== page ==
A Lot or a Little?
What you will—and won't—find in this website.
Kids can learn about the simple pleasures of childhood: playing outside in snow, looking for a lost dog, and discovering what the world has to offer. Keats' books explore human themes such as loneliness, loss, and love, and kids can learn empathy from each. Kids living in NYC and now San Francisco are privileged to compete in the bookmaking competition, a fun-sounding creative project. Lesson plans run the gamut from how to make rain, collage techniques, and studying the weather, while read-along videos and games promote comprehension, typing skills, and spatial reasoning. Ezra Jack Keats contains a lovely variety of activities and encapsulates the gentle spirit of his diverse works.
Keats is among a handful of the greatest children's authors and illustrators to truly capture the wonder of childhood. His message is one of human understanding that cuts across all boundaries.
Products & Purchases
Although the foundation is primarily philanthropic in nature, there are plentiful links to outside retailers for a whole range of Keats stuff, the royalties of which go right back to the foundation.
Parents Need to Know
Parents need to know that this site, created by the Ezra Jack Keats Foundation, reflects the depth and delight of the author's work in so many ways. You can lead your youngest children to the digital books or simple games and find inspiration in the videos of teachers, parents, and kids reading with appreciation and understanding. You can launch older elementary school-age kids into an author study using tons of helpful resources, and you may even learn a few things you didn't know about childhood as well as about the award-winning author.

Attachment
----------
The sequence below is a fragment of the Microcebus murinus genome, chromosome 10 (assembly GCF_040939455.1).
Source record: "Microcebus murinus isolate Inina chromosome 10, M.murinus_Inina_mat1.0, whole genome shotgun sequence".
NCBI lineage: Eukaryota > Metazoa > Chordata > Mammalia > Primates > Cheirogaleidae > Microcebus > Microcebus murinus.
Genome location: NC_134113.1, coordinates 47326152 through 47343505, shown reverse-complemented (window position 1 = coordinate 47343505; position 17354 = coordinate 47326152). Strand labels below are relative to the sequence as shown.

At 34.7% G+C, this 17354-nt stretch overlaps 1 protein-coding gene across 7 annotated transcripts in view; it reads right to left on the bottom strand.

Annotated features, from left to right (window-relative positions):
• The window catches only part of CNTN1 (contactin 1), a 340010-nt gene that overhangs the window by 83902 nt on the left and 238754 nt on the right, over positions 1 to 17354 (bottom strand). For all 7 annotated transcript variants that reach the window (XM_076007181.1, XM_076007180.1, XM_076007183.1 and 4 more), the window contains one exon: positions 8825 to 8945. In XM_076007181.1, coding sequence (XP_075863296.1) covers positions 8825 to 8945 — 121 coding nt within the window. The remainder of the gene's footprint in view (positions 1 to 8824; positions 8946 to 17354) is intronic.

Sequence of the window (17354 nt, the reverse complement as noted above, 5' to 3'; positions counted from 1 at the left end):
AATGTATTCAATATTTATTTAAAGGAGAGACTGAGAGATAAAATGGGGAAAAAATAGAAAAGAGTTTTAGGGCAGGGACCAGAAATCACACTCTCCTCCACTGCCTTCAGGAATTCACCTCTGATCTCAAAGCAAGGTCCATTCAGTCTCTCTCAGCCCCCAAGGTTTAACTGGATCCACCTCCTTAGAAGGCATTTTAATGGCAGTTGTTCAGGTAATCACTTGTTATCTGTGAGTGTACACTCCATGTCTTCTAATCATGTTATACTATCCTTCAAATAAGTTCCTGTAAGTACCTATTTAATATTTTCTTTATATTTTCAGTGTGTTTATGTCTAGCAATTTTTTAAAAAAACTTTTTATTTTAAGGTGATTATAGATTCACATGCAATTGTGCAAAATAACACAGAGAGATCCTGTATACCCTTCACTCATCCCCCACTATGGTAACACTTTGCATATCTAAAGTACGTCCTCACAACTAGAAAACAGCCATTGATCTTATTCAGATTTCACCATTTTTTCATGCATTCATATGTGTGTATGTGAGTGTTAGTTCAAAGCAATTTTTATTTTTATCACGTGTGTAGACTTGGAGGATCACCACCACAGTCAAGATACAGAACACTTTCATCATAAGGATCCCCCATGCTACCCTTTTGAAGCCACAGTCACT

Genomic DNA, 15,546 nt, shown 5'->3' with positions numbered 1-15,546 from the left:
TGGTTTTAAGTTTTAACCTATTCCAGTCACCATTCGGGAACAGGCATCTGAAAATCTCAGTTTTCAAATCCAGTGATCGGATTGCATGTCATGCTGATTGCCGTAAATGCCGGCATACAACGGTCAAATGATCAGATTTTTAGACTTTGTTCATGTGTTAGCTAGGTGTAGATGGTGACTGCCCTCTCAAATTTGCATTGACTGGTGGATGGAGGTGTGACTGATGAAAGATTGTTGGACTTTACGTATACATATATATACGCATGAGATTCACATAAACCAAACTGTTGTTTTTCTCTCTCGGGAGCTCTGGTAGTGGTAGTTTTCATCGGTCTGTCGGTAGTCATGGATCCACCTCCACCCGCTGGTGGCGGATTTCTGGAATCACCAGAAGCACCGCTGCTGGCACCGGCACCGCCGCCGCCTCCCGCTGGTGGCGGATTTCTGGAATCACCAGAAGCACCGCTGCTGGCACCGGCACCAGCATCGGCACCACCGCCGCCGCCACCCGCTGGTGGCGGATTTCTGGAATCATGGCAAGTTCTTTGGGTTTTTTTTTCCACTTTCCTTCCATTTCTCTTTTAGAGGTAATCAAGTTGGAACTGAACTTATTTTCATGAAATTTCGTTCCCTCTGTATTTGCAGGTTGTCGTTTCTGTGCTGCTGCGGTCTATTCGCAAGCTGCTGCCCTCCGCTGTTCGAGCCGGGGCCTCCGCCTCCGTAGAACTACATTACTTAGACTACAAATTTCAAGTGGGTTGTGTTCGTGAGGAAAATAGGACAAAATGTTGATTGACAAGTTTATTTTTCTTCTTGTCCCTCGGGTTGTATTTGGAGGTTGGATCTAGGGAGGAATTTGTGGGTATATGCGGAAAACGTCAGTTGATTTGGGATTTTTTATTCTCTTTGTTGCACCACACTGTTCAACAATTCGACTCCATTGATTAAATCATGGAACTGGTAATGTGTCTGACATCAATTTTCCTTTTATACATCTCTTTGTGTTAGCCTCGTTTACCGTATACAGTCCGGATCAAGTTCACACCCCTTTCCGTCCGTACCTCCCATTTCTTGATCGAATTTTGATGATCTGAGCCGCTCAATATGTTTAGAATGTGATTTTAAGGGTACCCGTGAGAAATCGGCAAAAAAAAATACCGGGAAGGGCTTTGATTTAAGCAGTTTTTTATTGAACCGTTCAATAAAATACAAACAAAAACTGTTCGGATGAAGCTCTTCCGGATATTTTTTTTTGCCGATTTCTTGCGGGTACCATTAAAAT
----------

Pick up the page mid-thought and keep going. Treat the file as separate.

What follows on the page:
Is It Any Good?
Any parent with very young children will want to share and experience the absolutely timeless literature of Ezra Jack Keats, and a visit to this official website is a great way to do just that. Even adults who think they know Keats will learn something new from the video readings (he often put cameos of himself into his books, and graffiti in illustrations was often a nod to friends). Although the youngest kids won't access anything but read-aloud videos and games without grown-up guidance, older kids will be able to go much farther, learning details about Keats' artistic training and background.
This site's warm tone will motivate big people to curl up at the end of a long day and share what really counts with their kids: time together with a good book. Unfortunately, the landing page is pretty dated, making it less tempting for tech-savvy visitors to click further; an update would help draw them in to all the great content that's only a few clicks away.
Did we miss something on diversity?
Research shows a connection between kids' healthy self-esteem and positive portrayals in media. That's why we've added a new "Diverse Representations" section to our reviews that will be rolling out on an ongoing basis. You can help us help kids by suggesting a diversity update.